Receive free UK politics & policy updates
We’ll send you a myFT Daily Digest email rounding up the latest UK politics & policy news every morning.
Rishi Sunak, chancellor, will on Monday set aside £500m to help UK-based people find jobs, as the government grapples with a post-Brexit “period of adjustment” that has seen acute labour shortages in some sectors.
Speaking at the start of a Conservative conference in Manchester overshadowed by fuel shortages and warnings of Christmas supply disruption, Sunak will insist the government has a plan to bolster the workforce.
The £500m package of support — targeted at those leaving the furlough scheme and older workers — comes after Prime Minister Boris Johnson refused to fill labour market holes by pulling “the big lever marked uncontrolled immigration”.
Johnson insisted shortages of lorry drivers and butchers were part of a “period of adjustment” to an economy with better pay and conditions. He agreed with Sunak that disruption could “last for months”.
Sunak said on Monday that the government’s ability to address current food and fuel shortages was limited, telling BBC Radio 4’s Today programme: “We can’t wave a magic wand and make global supply chain issues disappear overnight.”
He said that the government was taking steps to “mitigate the bits of it that we can” including offering short-term visas and speeding up testing capacity for HGV drivers.
The prime minister said people who voted for Brexit in 2016 and a Tory government in 2019 wanted to end “a broken model of the UK economy that relied on low wages and low skill, and chronic low productivity”.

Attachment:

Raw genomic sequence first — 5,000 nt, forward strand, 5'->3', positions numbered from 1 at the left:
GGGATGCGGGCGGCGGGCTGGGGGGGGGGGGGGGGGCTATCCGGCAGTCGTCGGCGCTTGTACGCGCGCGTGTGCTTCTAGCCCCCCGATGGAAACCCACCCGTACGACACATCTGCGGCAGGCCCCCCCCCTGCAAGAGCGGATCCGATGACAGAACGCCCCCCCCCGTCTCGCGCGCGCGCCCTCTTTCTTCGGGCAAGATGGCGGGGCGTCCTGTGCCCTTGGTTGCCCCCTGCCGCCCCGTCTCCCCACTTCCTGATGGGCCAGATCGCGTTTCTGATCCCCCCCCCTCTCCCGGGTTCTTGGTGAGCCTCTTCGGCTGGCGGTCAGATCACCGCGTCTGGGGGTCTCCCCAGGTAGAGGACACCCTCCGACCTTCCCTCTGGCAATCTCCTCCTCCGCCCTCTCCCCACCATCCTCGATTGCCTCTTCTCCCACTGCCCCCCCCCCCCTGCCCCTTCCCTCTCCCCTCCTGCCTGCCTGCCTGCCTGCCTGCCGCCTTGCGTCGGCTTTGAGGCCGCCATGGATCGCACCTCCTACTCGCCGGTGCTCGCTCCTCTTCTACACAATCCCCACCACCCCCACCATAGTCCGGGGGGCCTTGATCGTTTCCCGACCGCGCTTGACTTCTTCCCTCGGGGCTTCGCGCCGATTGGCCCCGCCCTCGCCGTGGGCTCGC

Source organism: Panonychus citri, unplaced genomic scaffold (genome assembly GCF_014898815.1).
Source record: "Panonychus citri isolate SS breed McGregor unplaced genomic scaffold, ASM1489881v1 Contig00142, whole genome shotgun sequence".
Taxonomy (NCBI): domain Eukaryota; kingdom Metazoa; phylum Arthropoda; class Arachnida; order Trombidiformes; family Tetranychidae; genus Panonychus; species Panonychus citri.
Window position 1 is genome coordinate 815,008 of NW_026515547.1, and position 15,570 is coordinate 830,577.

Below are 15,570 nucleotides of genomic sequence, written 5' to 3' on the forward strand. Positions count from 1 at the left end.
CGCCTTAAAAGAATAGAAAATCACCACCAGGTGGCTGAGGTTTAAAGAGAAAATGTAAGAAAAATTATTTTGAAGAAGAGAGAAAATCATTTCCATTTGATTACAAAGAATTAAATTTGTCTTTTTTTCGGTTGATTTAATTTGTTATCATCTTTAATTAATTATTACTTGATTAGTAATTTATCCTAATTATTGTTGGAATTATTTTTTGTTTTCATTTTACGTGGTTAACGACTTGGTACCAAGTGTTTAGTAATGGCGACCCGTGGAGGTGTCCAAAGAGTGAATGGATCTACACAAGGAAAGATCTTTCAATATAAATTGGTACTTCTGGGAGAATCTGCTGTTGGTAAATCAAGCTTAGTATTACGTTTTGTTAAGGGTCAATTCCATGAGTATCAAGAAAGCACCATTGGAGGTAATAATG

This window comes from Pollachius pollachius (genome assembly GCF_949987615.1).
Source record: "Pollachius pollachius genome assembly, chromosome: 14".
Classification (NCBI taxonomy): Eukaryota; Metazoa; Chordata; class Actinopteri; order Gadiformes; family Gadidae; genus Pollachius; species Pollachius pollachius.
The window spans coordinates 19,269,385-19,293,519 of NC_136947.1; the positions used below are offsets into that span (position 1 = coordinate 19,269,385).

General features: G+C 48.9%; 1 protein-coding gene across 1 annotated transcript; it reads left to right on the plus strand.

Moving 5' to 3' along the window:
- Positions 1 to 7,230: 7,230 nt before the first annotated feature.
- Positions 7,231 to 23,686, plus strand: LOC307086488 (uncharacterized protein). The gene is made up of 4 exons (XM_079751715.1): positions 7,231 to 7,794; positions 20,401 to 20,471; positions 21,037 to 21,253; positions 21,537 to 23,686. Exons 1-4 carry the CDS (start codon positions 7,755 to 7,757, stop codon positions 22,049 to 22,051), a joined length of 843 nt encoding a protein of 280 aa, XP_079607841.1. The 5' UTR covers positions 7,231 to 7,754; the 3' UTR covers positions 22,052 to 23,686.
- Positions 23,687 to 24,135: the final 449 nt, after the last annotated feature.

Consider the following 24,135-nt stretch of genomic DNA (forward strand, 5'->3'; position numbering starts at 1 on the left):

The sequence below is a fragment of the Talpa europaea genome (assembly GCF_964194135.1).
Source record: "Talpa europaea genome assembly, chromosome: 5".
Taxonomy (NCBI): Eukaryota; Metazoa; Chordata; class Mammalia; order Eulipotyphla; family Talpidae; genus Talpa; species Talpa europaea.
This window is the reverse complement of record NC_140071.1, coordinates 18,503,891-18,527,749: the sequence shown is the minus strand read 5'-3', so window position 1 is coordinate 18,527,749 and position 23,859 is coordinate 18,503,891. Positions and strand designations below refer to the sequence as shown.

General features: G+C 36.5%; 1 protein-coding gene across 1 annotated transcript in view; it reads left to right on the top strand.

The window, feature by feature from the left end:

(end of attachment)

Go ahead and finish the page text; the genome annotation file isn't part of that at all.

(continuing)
Liz Truss, foreign secretary, told a fringe meeting that a free enterprise economy would adapt: “I don’t believe in a command and control economy,” she said. “I don’t believe the prime minister is responsible for what’s in the shops.”
Sunak will announce a £500m expansion of the government’s “Plan for Jobs”, launched during the Covid-19 crisis, which he claims has saved almost 2m jobs to bolster the domestic workforce.
There will be more “work coaches” and careers advice, along with co-ordination with local employers.
Under the expanded plan, workers leaving the furlough scheme and unemployed people over the age of 50 would be helped back into work.
Those on the lowest wages will also be helped to progress in their careers, while existing schemes such as Kickstart, which targets young people, will be extended into next year.
Although the Conservatives arrived in Manchester in good spirits and ahead in the opinion polls, the prospect of a winter of economic disruption hangs over the prime minister.
Government officials confirmed that military drivers would be deployed to aid fuel deliveries on Monday, primarily in London and the south-east where the petrol crisis remains most acute.
Officials met on Sunday to analyse the latest data. One individual with knowledge of the situation said the crisis was “definitely improving” but the south-east was continuing to “lag behind the rest of the country”.
About 17 per cent of fuel stations on Sunday were empty across the country, similar to the level on Saturday, according to a poll conducted by the Petrol Retailers Association.
However, the situation in London and the surrounding region was much worse than the rest of the country, with about 22 per cent of stations reporting that they were completely without fuel.
“This is a significant problem going forward,” said Brian Madderson, chair of the PRA. He said he had asked the government to prioritise the capital and the south-east, but that there had been a “huge improvement” in the rest of the country.